A young woman joins a tech firm with Orwellian ambitions in Dave Eggers's accomplished new novel.
Reviewed for The Barnes & Noble Review by Veronique de Turenne
When we first meet Mae Holland, the naÃ¯ve â€“ or is it gullible? â€“ protagonist of The Circle, Dave Eggers's new novel, she's agog at the campus of The Circle, the social networking giant where she's just landed a job. It's 400 acres of perfection, all rolling hills and meandering paths, with picnic groves and tennis courts and employee perks like free gourmet meals and daycare for dogs. Even the sky above is a flawless blue.
Mae thinks she's landed in heaven, but Eggers has plotted a swift trip to hell. With a tour guide's zeal, he ushers us into the very near future, where a company that resembles the search-engine giant Google has absorbed Facebook and, as digital palate cleansers, gobbled up Twitter, Instagram, and Paypal as well.
Though The Circle's just four years old, 90 percent of all searches on earth go through it. The company owns 92 percent of all text messaging and controls 88 percent of the world's free-mail (think Gmail) market. But the killer app that secured The Circle's fortunes is TruYou, the online identity that is required of everyone who wants to use any of The Circle's array of indispensable Internet tools. Give just a smidgen of personal information â€“ your real name, which is then tied to your bank accounts, your credit cards, your email accounts, and all of your social media profiles â€“ and "anytime you wanted to see anything, use anything, comment on anything or buy anything, it was one button, one account, everything tied together and trackableâ€¦."
To Mae, it all makes sense. She comes to The Circle fresh from an 18-month stint as a cubicle drone at her hometown utility company, a job that offended her sense of self-worth. In the near-future of Eggers's tale, the deprivations of the Great Recession have ossified into a new normal. Jobs are scarce. A health care plan is a holy grail. For Mae, just 24 years old and carrying $250,000 of college debt, working within The Circle's utopia is the ultimate prize, a rescue she is desperate to deserve.
To that end, Mae quickly adapts to the company culture. She gives up all of her private information and, soon enough, all of her private time. It turns out that the Circle's 10,000 employees are judged not solely by their work but also by how much they participate in The Circle's internal culture. They're tracked by cameras, by GPS locators, and by their multiple social media feeds. Mae is pressured to attend the numerous after-hours events held on The Circle's campus, and unless she posts numerous photos and comments and tweets (here called "zings"), it's as though she wasn't there.
Social activism isn't volunteering with Habitat for Humanity â€“ it's sending "smiles" (think Facebook "likes") to posts written about Habitat for Humanity. In one particularly lacerating scene, Mae and fellow Circlers take comfort in having sent thousands of smiles to the cell phone of a woman being held hostage by rebels in South America.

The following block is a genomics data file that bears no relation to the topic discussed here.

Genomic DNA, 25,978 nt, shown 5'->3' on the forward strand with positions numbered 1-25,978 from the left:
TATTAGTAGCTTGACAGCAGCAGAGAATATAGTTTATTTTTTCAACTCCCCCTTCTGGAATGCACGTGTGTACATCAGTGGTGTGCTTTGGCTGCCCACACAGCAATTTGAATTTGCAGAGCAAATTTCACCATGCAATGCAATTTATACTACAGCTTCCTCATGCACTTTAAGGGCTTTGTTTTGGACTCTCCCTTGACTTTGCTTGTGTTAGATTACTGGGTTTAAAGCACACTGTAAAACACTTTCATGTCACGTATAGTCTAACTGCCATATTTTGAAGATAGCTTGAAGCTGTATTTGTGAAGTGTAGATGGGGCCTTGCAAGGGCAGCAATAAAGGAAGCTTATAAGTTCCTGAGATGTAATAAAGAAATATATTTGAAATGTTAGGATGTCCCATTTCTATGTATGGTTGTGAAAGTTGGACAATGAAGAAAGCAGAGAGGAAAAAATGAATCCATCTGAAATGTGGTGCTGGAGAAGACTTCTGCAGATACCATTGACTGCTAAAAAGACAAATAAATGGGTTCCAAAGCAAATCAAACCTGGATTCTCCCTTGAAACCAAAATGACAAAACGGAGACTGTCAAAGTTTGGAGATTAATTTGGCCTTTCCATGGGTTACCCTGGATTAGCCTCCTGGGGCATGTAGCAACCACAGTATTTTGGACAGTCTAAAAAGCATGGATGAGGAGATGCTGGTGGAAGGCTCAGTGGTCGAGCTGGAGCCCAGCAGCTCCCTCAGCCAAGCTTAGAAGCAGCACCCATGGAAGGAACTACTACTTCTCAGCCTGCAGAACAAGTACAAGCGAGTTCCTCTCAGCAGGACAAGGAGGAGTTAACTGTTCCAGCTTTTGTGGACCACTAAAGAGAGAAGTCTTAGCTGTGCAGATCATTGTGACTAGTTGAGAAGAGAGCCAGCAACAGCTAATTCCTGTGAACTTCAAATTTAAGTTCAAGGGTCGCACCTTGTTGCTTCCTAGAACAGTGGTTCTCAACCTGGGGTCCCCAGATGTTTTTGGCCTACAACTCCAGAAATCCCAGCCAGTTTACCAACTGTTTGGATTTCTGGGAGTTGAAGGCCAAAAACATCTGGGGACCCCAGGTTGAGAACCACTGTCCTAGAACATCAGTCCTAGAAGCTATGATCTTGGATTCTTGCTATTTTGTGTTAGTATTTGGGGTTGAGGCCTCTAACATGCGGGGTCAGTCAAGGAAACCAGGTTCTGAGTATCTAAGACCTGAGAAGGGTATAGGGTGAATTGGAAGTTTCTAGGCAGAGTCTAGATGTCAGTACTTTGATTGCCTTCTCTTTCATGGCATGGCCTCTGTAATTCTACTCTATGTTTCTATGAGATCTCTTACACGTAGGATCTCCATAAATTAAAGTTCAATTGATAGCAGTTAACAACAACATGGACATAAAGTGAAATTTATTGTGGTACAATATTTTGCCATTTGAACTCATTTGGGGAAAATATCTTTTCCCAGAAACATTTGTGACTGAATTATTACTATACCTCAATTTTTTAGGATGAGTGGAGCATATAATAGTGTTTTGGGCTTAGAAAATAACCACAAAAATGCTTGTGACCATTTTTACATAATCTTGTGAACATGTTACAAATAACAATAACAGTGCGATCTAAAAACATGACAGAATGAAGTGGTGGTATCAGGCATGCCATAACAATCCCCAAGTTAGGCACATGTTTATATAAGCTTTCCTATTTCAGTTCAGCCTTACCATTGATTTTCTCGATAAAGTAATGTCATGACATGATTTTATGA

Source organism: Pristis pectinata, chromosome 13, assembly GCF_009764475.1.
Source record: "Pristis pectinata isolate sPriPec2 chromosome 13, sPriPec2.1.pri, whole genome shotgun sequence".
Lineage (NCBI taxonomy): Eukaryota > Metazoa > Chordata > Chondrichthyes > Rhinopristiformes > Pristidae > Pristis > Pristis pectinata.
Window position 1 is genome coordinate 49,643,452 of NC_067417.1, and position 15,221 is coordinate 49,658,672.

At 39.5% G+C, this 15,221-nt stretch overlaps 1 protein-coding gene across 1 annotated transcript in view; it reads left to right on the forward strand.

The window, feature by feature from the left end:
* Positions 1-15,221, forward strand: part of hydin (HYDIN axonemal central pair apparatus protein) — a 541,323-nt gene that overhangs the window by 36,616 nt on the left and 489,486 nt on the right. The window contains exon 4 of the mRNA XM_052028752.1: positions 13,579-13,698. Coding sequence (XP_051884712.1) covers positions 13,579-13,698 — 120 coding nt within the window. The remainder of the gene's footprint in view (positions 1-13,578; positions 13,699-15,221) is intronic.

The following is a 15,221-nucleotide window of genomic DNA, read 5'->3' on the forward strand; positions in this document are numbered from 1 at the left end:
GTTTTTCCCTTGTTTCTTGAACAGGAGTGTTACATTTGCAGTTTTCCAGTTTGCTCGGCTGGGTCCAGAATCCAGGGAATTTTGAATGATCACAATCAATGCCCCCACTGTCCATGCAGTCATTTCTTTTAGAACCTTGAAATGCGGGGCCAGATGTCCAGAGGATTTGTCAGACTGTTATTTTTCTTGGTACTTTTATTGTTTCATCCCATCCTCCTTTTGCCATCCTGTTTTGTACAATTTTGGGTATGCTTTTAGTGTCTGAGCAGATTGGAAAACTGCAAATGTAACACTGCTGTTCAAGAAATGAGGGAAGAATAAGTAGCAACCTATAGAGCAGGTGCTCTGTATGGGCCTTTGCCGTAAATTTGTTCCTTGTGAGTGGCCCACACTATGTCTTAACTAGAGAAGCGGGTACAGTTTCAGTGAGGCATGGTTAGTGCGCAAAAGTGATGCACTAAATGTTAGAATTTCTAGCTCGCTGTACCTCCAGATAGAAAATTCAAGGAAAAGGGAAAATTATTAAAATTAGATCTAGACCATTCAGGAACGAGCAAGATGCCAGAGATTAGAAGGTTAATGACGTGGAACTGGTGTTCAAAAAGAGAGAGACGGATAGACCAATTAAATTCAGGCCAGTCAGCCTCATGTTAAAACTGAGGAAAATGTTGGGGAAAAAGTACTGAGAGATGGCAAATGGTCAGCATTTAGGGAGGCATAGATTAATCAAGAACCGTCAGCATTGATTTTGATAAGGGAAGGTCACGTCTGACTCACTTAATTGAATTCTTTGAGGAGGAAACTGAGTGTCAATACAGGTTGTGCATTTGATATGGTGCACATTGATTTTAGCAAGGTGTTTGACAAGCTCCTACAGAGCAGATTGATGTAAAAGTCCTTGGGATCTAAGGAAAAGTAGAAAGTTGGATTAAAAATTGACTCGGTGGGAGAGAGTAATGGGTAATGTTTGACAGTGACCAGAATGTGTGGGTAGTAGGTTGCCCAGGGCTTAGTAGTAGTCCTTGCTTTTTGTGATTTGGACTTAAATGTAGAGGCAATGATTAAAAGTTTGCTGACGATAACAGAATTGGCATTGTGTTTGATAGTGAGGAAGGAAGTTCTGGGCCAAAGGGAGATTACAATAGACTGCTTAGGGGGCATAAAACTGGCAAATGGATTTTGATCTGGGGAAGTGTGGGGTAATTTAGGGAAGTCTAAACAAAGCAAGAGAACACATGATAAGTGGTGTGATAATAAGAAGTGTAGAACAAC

Soon, leaving The Circle's idyllic campus for even an hour becomes an unbearable ordeal: "There were homeless people, and there were the attendant and assaulting smells, and there were machines that didn't work, and floors and seats that hadn't been cleaned, and there was, everywhere, the chaos of an orderless world."
When one of Mae's few private pleasures, kayaking on the bay, gets her into trouble with the law, her Circle superiors are upset not with the fact that she lifted someone else's kayak but that the things she saw and thought and felt during the excursion remained known only to herself. This leads to a series of chillingly logical conversations, after which Mae coins two of "The Circle" 's new truths: "Secrets are lies" and "Privacy is theft." Beyond the critique of a new corporate culture that leans on its users and employees to turn every lived moment into social capital, the overtly Orwellian echoes in those phrases hint at recent revelations about the NSA's incursion into citizens' digital lives.
"The Circle" is billed as a thriller, and Eggers has some secrets and suspense up his sleeve. The three men in Mae's life â€“ an old boyfriend, a geeky colleague she takes up with, and a mysterious man she becomes obsessed with and who well may be quite dangerous â€“ all star in subplots that are strange and disturbing. But Eggers, a 2012 National Book Award finalist for his novel "A Hologram for the King," is too invested in his gleeful send-up of Internet culture to take the time to flesh out either his characters or the story. The broad strokes and broad wit plant "The Circle" firmly in the world of social satire. But in Eggers's accomplished hands, that turns out to be a good thing.